Jeff Applegate, Chief Investment Officer of Morgan Stanley Smith Barney (MSSB), said that MSSB believes the theme in 2011 will be “recovery becomes expansion.”
He gave a quick wrap up of the midterm elections and says the results will have two areas of impact on the economy: 1) the Bush tax cuts will most likely be extended, because raising anyone’s taxes in this time of recovery would not make any sense and 2) the new Congress is more keen on free trade than the previous one, which is always good for markets, he said.
He also pointed to December 1 as being an important upcoming event for the economy–when the Deficit Reduction Commission publishes its report on the best ways the government can go about reducing the deficit. He believes it will be a “hard-hitting” report, and will focus in on entitlements such as Social Security and the age of retirement.
Charles Reinhard, a Global Investment Strategist with MSSB, discussed how emerging markets reacted to the global economic crisis.MSSB’s outlook for 2011 shows the global economy growing by 4%, with emerging economies expanding by 6%, and developed countries at a much slower 2%.
Reinhard highlighted two areas in which emerging markets are taking huge strides–their “middle classes” have been growing and strengthening over the past decade (whereas the middle class in developed countries has been shrinking and weakening), and emerging market equities have outperformed developed market equities for the past decade and are expected to continue to do so. The growing middle class in emerging markets will have huge implications for the global economy, Reinhard emphasized. As more people start to get a little bit more money, they’re demands will change–they’ll start traveling, eating different foods, and having higher standards of living.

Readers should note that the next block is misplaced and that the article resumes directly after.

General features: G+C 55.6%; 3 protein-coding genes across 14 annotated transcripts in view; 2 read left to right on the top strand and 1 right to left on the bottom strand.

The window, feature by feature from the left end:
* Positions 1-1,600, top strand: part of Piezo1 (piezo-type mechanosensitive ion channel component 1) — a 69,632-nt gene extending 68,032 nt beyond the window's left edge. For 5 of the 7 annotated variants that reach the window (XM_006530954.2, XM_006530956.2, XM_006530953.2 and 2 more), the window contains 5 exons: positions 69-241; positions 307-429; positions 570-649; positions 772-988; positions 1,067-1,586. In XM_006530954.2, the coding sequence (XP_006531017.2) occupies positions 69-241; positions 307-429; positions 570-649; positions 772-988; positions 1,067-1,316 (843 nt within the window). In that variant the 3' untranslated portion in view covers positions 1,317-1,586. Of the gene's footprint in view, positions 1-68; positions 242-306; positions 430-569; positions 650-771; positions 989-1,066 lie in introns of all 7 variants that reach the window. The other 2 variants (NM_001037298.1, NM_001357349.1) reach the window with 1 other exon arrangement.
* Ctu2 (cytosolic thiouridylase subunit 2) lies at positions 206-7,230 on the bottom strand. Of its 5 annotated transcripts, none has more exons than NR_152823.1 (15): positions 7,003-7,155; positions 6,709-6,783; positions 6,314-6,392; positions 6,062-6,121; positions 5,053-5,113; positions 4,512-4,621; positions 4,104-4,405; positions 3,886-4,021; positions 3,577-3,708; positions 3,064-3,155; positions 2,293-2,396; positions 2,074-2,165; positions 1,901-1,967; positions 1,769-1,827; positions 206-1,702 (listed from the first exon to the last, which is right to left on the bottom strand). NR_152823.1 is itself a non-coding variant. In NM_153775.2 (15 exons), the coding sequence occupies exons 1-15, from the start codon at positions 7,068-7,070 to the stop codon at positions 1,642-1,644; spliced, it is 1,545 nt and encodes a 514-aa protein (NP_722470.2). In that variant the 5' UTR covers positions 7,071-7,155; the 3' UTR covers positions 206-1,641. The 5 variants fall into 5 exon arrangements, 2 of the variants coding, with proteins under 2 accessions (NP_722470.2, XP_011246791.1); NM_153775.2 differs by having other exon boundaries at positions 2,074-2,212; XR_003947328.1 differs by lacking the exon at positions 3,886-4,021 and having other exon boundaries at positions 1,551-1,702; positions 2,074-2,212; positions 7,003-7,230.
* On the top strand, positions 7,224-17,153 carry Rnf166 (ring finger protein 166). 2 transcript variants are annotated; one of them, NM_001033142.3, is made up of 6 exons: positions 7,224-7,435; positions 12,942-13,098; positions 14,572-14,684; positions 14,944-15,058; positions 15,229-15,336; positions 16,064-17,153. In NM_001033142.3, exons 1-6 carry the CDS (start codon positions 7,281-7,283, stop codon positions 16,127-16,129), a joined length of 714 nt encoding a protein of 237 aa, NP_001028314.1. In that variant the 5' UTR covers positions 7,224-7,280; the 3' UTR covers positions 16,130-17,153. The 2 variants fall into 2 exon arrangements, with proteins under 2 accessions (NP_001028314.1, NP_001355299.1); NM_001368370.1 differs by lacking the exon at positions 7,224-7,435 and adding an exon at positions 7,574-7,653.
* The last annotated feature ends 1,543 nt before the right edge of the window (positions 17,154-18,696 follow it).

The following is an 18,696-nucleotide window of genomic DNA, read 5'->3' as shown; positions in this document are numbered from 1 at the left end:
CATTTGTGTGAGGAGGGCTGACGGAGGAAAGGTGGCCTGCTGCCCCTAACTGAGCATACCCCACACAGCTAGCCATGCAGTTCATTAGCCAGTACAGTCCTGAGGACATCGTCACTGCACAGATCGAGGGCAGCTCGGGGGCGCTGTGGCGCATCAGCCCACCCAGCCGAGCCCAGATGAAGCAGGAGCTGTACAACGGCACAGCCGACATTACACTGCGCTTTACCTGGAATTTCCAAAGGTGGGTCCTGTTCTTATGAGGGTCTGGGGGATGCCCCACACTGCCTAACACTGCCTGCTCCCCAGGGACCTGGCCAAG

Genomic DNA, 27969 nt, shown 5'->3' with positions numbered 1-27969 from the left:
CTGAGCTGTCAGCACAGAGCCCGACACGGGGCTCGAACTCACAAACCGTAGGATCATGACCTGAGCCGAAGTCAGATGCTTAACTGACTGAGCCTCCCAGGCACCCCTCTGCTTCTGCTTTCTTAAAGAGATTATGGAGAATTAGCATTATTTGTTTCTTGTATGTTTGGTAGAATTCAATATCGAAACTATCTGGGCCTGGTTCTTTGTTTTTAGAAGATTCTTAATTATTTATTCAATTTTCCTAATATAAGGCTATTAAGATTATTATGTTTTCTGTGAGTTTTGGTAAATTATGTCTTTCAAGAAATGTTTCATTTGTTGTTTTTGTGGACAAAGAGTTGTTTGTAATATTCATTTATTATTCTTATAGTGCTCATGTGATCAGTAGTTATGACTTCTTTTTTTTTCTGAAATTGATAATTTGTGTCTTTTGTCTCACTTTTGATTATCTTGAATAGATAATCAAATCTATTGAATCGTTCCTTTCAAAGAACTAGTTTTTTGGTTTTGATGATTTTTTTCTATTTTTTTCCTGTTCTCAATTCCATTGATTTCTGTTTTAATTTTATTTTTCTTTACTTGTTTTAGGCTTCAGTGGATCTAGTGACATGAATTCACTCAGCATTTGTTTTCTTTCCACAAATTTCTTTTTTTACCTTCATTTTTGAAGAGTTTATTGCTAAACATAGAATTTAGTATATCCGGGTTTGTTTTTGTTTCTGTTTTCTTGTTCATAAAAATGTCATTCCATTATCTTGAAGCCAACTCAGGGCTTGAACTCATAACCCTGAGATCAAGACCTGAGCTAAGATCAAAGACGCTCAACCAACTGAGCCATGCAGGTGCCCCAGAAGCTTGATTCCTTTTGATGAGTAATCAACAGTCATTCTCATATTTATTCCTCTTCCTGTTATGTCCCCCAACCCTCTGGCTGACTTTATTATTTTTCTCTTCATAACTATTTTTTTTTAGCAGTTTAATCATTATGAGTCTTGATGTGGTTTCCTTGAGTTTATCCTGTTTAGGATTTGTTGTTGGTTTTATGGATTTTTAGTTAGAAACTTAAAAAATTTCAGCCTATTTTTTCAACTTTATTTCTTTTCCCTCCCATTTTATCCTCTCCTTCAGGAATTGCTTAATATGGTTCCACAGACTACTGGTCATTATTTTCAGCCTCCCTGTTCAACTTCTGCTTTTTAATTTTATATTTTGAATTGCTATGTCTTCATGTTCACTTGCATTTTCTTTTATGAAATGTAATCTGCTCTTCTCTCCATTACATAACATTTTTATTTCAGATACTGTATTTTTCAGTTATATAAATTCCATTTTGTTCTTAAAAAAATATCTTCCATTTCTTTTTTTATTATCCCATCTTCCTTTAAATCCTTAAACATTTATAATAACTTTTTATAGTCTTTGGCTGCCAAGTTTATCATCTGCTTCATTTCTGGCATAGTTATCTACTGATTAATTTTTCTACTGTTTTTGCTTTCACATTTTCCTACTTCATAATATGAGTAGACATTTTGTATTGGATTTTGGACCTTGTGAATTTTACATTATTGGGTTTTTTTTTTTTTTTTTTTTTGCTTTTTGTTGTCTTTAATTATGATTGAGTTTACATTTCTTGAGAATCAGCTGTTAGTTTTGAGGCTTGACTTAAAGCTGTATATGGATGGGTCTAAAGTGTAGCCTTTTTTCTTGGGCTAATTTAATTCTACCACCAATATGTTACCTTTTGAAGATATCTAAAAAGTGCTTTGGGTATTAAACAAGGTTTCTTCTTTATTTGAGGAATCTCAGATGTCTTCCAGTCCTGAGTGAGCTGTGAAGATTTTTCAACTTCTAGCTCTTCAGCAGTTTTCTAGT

As for the U.S. economy, Reinhard said we are at the forefront of a “multiyear bull market” and says we have been there since 2009. He said this is not uncommon following a recession; in fact, multiyear bull markets are the norm after recessions and have only not occurred after two recessions: once because of the Cuban Missile Crisis, and again when there was a double-dip recession in the early 1980s (he said we are in the clear from having a double dip recession and are experiencing a slow recovery).
David Darst, a Chief Investment Strategist with MSSB, laid out “background forces” that are currently affecting the economy. They are:
- Quantitative Easing Two, more commonly known as QE2. Darst said there has been a big push back from emerging markets, because QE2 will be a good thing for U.S. job growth.
- Monetary easing going on “like crazy” in the U.S. and is tightening most everywhere else, in places like China, Brazil, and India.
- A “stampede to thrift” in Germany, France, and the U.K. They are avoiding the “financial swine flu,” as Darst put it, that Greece and Ireland are suffering from.
- Congressional action or gridlock? How will the new Congress take care of such important issues as taxes, healthcare, and immigration?
Darst said that the government helped with many stimulus projects–what the economy needs now is structural reform in five areas:
- Savings and investment reform
- More emphasis on educating the public
- Debt and deficit reform
- Societal disparity (why has Brazil’s middle class grown enormously and the U.S.’s hasn’t at all?) and generational disparity (who is going to take care of the deficit, the Boomers or their kids?)
- A strong currency
And lastly, Darst outlined five conclusions that MSSB sees for the global economy in 2011:
- We’re in a multi-year bull market.
- Even though it will be a bull market, growth will be relatively flat.
- Beware of treasury bonds at 2.5% (MSSB is underweight.)
- The U.S./China relationship is the most important relationship in the world regarding peace and progress.
- It’s not all over for the U.S. We’re going through a “purging, cleansing, transitional period before the Blackberry generation takes over…with stem-cell research, nano-technology, and alternative energies will take the economy to a whole other level,” concluded Darst.